Determinants of postoperative abscess occurrence and percutaneous drainage in children with perforated appendicitis
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Postoperative abscesses after perforated appendicitis have no clear risk factors or indications for percutaneous drainage. Our study addressed these two issues.
A logistic regression model was used to delineate risk factors for postoperative abscess in children with perforated appendicitis treated during a recent 5-year period. Drainage of abscess was compared to antibiotic treatment.
Postoperative abscess occurred in 42 (14.8 %) of 284 patients. Higher WBC count, presence of bowel obstruction at presentation, diffuse peritonitis with a dominant abscess at surgery, and one specific surgeon were significantly associated with postoperative abscess, while fever or pain requiring narcotics at the time of abscess diagnosis was significantly associated with drainage. Compared to non-drainage, those drained had longer hospital stay including readmissions (15.9 ± 5.3 vs. 12.2 ± 4.6 days, p < 0.005) and less readmissions (9.5 vs. 33.3 %, p = 0.06). Over the 5-year period, there was no increased trend in abscess occurrence (p = 0.56), but there was an increased trend in the use of percutaneous drainage (p = 0.02).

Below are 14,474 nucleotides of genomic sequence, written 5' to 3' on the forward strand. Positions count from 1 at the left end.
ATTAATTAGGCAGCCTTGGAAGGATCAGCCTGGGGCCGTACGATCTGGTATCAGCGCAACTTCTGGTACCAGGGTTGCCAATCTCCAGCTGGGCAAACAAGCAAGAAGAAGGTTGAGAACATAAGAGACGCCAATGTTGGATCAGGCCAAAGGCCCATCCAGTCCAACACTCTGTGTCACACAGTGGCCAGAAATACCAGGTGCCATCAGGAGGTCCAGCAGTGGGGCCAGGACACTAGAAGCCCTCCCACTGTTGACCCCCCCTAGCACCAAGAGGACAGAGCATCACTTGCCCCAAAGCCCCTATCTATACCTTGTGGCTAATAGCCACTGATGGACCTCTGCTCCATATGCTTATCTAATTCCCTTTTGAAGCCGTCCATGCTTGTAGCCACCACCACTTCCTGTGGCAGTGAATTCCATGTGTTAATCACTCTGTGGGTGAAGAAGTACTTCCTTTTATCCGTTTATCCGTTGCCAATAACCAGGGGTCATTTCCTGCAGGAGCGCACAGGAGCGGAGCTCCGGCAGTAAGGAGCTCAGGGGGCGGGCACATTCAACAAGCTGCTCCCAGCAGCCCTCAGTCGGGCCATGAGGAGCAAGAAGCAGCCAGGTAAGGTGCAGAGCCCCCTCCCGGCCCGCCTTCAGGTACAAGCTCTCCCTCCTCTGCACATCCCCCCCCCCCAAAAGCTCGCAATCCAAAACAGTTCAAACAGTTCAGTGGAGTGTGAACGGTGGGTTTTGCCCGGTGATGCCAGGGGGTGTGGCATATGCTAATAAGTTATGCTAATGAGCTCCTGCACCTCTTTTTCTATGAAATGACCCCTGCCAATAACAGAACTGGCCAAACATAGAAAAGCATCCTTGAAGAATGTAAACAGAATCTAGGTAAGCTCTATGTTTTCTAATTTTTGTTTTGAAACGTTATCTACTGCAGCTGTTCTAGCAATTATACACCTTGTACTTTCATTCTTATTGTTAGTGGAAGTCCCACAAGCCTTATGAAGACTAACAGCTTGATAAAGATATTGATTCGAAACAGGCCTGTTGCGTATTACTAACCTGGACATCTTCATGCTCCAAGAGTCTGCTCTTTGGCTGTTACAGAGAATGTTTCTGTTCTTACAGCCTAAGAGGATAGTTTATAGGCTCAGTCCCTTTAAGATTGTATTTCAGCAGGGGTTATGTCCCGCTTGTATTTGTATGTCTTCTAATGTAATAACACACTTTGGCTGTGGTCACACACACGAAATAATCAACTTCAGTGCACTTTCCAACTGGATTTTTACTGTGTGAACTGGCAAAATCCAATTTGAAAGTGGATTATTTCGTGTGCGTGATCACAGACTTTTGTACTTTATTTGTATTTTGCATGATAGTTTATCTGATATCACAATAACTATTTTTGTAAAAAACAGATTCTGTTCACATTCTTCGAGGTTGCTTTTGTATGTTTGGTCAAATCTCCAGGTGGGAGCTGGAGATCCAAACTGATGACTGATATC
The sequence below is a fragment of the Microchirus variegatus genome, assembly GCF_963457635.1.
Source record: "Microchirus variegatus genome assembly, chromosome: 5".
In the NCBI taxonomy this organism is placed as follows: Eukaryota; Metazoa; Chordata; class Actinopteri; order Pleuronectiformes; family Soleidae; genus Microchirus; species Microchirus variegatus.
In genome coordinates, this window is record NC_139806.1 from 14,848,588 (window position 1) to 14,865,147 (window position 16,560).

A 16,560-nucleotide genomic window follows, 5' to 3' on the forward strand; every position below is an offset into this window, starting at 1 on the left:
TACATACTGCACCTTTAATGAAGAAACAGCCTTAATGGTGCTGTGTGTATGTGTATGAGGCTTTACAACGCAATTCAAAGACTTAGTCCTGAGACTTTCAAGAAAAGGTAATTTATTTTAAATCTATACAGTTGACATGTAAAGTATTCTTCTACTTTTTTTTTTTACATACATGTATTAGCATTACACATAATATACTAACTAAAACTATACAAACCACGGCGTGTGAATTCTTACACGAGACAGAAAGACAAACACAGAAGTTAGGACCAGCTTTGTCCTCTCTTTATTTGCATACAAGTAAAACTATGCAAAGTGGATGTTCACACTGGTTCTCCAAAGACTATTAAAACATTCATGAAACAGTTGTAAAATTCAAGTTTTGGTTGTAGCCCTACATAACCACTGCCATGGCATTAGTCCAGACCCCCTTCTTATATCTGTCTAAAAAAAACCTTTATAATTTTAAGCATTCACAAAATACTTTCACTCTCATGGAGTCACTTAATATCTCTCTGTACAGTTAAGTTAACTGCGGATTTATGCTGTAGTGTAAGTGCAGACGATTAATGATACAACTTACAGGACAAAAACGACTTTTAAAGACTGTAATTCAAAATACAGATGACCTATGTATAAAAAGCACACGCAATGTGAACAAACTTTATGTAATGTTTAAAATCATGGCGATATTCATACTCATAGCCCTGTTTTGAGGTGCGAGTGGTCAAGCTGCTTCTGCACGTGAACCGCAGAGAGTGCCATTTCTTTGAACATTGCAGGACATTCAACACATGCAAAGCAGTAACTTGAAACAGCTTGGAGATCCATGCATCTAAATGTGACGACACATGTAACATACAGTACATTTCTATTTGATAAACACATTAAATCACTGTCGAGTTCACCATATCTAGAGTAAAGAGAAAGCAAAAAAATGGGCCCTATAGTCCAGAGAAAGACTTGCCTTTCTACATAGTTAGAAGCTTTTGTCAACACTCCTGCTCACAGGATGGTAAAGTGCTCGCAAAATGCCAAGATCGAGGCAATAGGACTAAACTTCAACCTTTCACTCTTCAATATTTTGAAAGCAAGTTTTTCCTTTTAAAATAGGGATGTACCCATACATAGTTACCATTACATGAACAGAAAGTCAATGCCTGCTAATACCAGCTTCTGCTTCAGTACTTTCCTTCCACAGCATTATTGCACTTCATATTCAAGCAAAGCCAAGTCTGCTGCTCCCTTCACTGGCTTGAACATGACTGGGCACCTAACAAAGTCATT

The risk of a postoperative abscess can be predicted by specific clinical characteristics, surgical findings, and treatment-related factors. Percutaneous drainage was associated with longer hospital stays, but less readmissions.
KeywordsAppendicitis Perforated Children Abscess Risk factors Percutaneous Drainage
We would like to thank Dr. Xianming Tan of the Biostatistics Core Facility, McGill University Health Centre Research Institute for providing assistance with the statistical analyses.
Conflict of interest
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